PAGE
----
How does radiometric dating work
It is clear that the sedimentary rock was deposited and folded before the dyke was squeezed into place.
By looking at other outcrops in the area, our geologist is able to draw a geological map which records how the rocks are related to each other in the field.
In other words there was originally 4 parts per million Parentium-123 and 0 parts per million Daughterium-123.
Since there is now only 1/4 of the original amount of Parentium-123, we know that two half-lives of Parentium-123 have elapsed.
Imagine we have an undiscovered element, Parentium, that has a radioactive isotope, Parentium-123, which decays to stable Daughterium-123.
This is the only way Parentium-123 decays, and there is no other source of Daughterium-123.
To determine the relative age of different rocks, geologists start with the assumption that unless something has happened, in a sequence of sedimentary rock layers, the newer rock layers will be on top of older ones. This rule is common sense, but it serves as a powerful reference point.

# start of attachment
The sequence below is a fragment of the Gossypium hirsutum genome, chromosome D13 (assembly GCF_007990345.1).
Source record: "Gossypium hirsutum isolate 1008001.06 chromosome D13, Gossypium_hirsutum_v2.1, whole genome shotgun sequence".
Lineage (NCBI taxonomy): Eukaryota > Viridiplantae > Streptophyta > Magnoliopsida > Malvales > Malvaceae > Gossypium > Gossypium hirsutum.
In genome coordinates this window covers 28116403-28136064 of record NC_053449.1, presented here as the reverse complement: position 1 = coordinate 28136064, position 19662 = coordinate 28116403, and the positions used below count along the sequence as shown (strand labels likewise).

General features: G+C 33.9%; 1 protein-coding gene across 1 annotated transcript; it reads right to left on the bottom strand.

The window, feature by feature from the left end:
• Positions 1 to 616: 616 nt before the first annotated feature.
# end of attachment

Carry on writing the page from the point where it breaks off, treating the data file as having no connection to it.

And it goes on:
Geologists draw on it and other basic principles ( to determine the relative ages of rocks or features such as faults.
The field relationships, as they are called, are of primary importance and all radiometric dates are evaluated against them.
The discovery gave scientists a tool for dating rocks that contain radioactive elements.
Many elements have naturally occurring isotopes, varieties of the element that have different numbers of neutrons in the nucleus.
Clearly, Sedimentary Rocks A were deposited and deformed before the Volcanic Dyke intruded them.
These were then eroded and Sedimentary Rocks B were deposited.
We could be sure that a mineral containing parentium originally had no daughterium.